Friday, February 14, 2020

North America's First Valentine — When The Founder Of Toronto Fell In Love With A Rebel Spy

1779. The American Revolution was at its bloody height. John Graves Simcoe had already seen plenty of action. Years before he founded the city of Toronto, Simcoe was a young officer in the British army, fighting against the American rebels. And there, in the middle of that brutal war, he was about to fall in love.

That winter, Simcoe found himself living just outside New York City. The area was controlled by the British at the time, but there were still plenty of American rebels around. So Simcoe spent his days on patrol with his men, searching for revolutionaries, fighting terrible, bloody battles. Over the course of the war, he would gain a reputation as a hero on the British side — leading his Queen's Rangers on guerrilla-style raids, their green uniforms blending in with the forests, a white crescent moon on their hats in honour of Diana, Goddess of the Hunt. Many of the American rebels, on the other hand, would come to see him as a particularly vicious foe, accused of massacres and remembered more than 200 years later as a psychopathic villain in an ahistorical Netflix show.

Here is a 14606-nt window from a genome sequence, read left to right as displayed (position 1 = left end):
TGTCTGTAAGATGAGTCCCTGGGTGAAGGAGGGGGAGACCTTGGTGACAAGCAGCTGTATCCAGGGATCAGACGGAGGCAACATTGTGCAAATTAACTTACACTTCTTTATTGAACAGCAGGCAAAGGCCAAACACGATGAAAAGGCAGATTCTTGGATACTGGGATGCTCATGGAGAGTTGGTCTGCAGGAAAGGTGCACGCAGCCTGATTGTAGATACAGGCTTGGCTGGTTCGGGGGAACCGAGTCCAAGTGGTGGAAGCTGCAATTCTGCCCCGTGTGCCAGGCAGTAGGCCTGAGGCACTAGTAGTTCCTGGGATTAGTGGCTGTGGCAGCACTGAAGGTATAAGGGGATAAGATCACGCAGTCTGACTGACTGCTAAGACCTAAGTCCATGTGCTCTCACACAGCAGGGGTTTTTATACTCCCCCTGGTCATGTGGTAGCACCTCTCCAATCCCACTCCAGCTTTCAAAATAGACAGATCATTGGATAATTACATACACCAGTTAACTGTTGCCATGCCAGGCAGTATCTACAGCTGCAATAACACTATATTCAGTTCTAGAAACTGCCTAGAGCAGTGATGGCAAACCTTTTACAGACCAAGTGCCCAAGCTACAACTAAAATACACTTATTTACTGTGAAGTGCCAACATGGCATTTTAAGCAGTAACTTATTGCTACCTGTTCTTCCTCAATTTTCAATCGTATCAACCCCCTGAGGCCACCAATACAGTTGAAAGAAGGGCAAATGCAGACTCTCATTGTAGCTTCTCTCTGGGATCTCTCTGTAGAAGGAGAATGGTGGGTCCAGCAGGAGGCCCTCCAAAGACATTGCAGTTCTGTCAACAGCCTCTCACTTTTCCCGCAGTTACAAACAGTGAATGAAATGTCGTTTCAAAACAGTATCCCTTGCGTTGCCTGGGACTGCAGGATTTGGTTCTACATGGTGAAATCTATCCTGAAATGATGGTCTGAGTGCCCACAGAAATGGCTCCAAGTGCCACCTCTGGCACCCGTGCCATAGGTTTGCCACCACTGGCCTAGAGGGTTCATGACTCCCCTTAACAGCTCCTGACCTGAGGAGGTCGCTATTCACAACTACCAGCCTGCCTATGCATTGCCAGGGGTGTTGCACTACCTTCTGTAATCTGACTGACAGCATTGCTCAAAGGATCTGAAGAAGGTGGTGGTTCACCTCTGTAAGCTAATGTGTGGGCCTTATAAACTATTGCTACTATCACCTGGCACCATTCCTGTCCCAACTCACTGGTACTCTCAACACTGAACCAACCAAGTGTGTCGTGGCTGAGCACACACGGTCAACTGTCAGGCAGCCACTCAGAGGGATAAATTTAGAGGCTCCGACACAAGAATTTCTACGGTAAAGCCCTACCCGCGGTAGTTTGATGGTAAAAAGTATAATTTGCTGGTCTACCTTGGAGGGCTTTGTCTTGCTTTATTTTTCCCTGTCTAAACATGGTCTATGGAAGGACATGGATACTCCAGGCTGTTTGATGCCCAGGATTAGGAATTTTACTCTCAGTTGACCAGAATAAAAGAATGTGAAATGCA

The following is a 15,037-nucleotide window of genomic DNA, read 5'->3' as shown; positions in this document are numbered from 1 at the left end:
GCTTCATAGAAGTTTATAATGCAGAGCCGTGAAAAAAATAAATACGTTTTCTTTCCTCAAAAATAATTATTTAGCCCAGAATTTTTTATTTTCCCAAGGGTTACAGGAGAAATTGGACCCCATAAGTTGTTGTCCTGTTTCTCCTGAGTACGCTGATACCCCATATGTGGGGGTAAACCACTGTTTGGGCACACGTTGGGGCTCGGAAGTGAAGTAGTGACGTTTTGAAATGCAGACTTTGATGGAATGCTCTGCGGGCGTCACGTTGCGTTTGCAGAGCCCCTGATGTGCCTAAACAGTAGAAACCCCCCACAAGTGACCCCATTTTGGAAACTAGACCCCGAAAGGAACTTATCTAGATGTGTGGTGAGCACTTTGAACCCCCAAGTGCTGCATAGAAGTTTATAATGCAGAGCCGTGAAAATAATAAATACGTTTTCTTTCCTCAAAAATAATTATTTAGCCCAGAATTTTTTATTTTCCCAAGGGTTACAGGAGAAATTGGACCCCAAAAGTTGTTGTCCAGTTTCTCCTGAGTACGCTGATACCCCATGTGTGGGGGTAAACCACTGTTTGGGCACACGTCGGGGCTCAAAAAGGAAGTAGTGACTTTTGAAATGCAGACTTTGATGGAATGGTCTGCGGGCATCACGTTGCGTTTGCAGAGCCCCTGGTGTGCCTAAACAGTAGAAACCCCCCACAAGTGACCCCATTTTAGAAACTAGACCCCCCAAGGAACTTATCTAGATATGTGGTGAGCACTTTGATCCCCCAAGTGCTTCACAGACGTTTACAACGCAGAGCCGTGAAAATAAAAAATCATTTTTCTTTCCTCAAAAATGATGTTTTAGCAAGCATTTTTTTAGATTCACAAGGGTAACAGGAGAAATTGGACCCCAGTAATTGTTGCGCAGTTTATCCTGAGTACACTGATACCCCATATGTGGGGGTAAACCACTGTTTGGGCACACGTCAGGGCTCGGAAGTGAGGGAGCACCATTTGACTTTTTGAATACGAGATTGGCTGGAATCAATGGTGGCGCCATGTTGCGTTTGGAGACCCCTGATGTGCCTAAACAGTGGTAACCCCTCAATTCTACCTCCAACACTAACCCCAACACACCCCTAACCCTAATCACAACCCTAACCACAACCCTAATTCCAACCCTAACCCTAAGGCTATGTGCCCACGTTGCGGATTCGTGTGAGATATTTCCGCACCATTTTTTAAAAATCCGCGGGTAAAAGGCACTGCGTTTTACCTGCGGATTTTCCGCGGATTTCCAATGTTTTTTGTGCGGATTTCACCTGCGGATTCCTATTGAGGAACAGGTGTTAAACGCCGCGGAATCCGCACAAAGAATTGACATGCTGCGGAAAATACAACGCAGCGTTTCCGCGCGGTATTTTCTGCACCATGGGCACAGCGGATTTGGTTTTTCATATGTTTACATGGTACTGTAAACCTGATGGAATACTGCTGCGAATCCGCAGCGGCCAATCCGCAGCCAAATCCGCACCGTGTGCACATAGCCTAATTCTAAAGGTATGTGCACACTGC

But at night, things were much more peaceful. Simcoe was billeted with an American family who lived in Oyster Bay, a small community on Long Island. The Townsends were slave-owning tobacco farmers: they enslaved eight people at their home and even more on their plantation. Simcoe would later earn a complicated reputation as a passionate abolitionist, but even so, he seems to have enjoyed his time living with the Townsends. In fact, it was there during those long winter nights on Long Island that he was destined to fall in love.

Sarah Townsend was 18 years old; the middle of the three Townsend girls. Sally to her friends. Simcoe was 27, but still a dashing young officer looking for a wife. They say his fellow soldiers were deeply jealous of the time he got to spend with Sally. "She was the toast of these young men," one account would later remember, "and Simcoe was regarded as a most fortunate being in basking in the daily sunshine of her charms." The two are said to have spent plenty of time flirting that winter, and by the time February 14th came around, the young Townsend had captured Simcoe's heart.

To prove the depth of his feelings, the young man turned to a relatively new English tradition. People had been sending Valentine's Day cards for centuries, but it was over the course of the 1700s that they really evolved into the popular romantic tradition we know today. And Simcoe seems to have fully embraced it — seeing it as a chance to show off his writing skills. He'd studied poetry at school and thoroughly enjoyed writing his own verse. So, to celebrate St. Valentine's Day in 1779, Simcoe penned an ode to Sally Townsend — and then gave it to her.